Prevent damage to your home and plumbing system by taking steps to avoid frozen pipes and drains. Learn how to thaw them safely to save money and avoid the hassle of fixing burst pipes. Act now and protect your home from the damage caused by frozen pipes and drains. Let’s go on!
How does a drain pipe freeze?
A drain pipe freezes when the water inside the pipe freezes, which can cause the pipe to expand and burst. This can occur in various types of drains. These include shower drains, modern shower drains, and floor drains.
When water from a shower runs through a drain, it can cool down in cold temperatures. If the water isn’t drained enough, it can freeze inside the pipe and cause the pipe to expand.
The design of modern shower drains prevents clogs and improves drainage. They can still freeze if the water in the pipe isn’t moving fast enough. Floor drains are often found in basements or garages. They are susceptible to freezing if they are not used and exposed to cold air.
To prevent drains from freezing, it’s important to ensure that the pipes are well insulated. Also, the water is moving through them. Also, it’s a good idea to keep the area around the drain warm by using a space heater or adding more insulation. If a drain pipe does freeze, it’s important to thaw it as soon as possible to prevent it from bursting.
There are several potential causes behind the freezing of the pipe. While a decline in temperature is the most likely culprit. Many other factors could also be to blame, including the following:
• Poor insulation all around the pipe sheathing
• a drain pipe that is not covered by water that is only covered.
• There is a tiny split within the drain pipe.
How to thaw frozen drain pipes
Drains are less likely to freeze than the lines that bring water to homes. But this problem can happen if the drains are inside a cabinet. Or enclosure that is flush against an outside wall. If your drain freezes, you can do the following things to get the water flowing again:
When salt (NaCl) gets into water, the water’s freezing point goes down. Choose one of the following options:
• Pour down the drain and leave to sit for a while (it will take some time to work)
• Pour the down the drain the solution. Which you get when you mix a half cup of salt with a half gallon of boiling water.
Turn Up the Heat
Raise the temperature on your thermostat. Then open the cabinet doors to let warm air flow through and warm up the pipes. Even though this method may take a few hours to work, it is one of the safest ways to unclog a frozen drain.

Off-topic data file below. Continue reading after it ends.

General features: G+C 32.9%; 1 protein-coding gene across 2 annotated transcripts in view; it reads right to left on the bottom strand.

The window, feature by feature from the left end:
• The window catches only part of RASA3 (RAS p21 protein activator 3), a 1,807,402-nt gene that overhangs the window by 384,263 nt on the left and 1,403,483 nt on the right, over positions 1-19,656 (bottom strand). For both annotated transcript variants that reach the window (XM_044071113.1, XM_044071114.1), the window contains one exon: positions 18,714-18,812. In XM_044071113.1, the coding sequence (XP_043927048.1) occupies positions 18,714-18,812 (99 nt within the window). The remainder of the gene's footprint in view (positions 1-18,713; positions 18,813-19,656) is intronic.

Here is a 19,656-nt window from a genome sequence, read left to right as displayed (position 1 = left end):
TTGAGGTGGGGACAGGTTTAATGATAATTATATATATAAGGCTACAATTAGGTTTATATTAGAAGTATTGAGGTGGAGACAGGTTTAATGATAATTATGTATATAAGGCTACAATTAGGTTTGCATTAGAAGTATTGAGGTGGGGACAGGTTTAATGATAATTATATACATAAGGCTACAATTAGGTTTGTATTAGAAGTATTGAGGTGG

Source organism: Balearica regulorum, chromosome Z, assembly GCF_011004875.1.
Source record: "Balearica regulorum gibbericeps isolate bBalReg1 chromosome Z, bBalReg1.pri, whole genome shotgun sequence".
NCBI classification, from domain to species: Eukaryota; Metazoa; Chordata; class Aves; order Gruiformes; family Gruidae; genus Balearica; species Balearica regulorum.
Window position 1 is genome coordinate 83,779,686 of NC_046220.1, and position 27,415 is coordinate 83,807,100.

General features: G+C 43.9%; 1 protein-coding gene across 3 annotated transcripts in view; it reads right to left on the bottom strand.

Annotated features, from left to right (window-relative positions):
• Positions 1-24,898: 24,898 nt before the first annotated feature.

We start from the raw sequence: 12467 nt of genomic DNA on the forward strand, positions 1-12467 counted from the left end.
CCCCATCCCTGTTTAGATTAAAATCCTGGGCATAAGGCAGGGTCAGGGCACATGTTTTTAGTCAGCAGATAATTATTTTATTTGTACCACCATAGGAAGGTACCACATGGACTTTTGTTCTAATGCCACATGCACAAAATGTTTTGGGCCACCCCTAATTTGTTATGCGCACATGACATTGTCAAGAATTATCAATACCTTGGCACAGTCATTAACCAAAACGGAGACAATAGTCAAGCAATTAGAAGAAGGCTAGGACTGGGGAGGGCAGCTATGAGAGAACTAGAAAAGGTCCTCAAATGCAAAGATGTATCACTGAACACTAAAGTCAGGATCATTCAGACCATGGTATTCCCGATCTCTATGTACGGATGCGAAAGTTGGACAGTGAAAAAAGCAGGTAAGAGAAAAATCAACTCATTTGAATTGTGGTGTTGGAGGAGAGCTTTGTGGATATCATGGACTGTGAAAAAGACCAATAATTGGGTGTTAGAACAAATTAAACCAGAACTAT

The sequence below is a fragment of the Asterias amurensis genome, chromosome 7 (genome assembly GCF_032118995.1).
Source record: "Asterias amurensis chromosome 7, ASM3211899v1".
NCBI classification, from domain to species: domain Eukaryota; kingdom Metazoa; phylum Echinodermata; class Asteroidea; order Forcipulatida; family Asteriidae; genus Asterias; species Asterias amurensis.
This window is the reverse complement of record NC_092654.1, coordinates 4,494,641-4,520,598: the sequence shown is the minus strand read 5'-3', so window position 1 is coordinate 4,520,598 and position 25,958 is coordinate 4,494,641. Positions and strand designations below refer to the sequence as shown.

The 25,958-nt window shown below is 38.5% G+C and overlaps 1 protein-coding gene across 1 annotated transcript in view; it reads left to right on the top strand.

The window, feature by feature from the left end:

You will need to open the cabinet door and point a space heater toward the frozen pipe. The heater must not be inside the cabinet. Because of this, either the heater or the things around it could get too hot and start a fire.
You can use the same heat lamps used in terrariums or grow plants indoors to get the ice out of your drain pipes. Point the light at your pipes and keep it there while you wait.
Electric Heat Tape
The “tape” in question is actually a wrapping that looks like a ribbon and has heating components inside. Wrap it around the pipes and heated with a thermostat.
Use a hairdryer to warm up the pipes until enough of the ice has melted to let water flow through them. After that, turn on the warm or hot water and leave the faucet open so a stream of water can finish melting the ice.
Heating Pad/Hot Packs
If you have a heating pad or hand or foot warmers, you can put them in the P or S trap. Then turn the temperature up to medium until the water starts to flow. Then, turn on the hot water faucet in the sink and let it run for about four or five minutes to clean the rest of the drain.
Wrap the pipe in a towel that has been soaked in hot water and then squeeze it out. As needed, do it again. The towel’s heat will melt the ice in the pipe. As with the other methods, once the water starts to flow, let a steady stream of warm water flow. Do it for four to five minutes.
Pour boiling water down the drain pipe.
If you don’t have the right electrical tools, you could try pouring boiling water down the pipe.
Still, you have to be very careful with this step because the boiling water can shoot back up the pipe. This risk will depend on how far the ice blockage has made its way down the pipe.
Whether you use a pot or a kettle to bring water to a boil, there needs to be enough water. You will need more to melt the ice and defrost the drain completely.
You only need to do this process twice. If the pipe is very clogged, the boiling water might not be able to break through the whole block of ice. If this happens, the extra water will freeze to the blockage, making it even harder to clear.
Prevent water pipes and drains from freezing.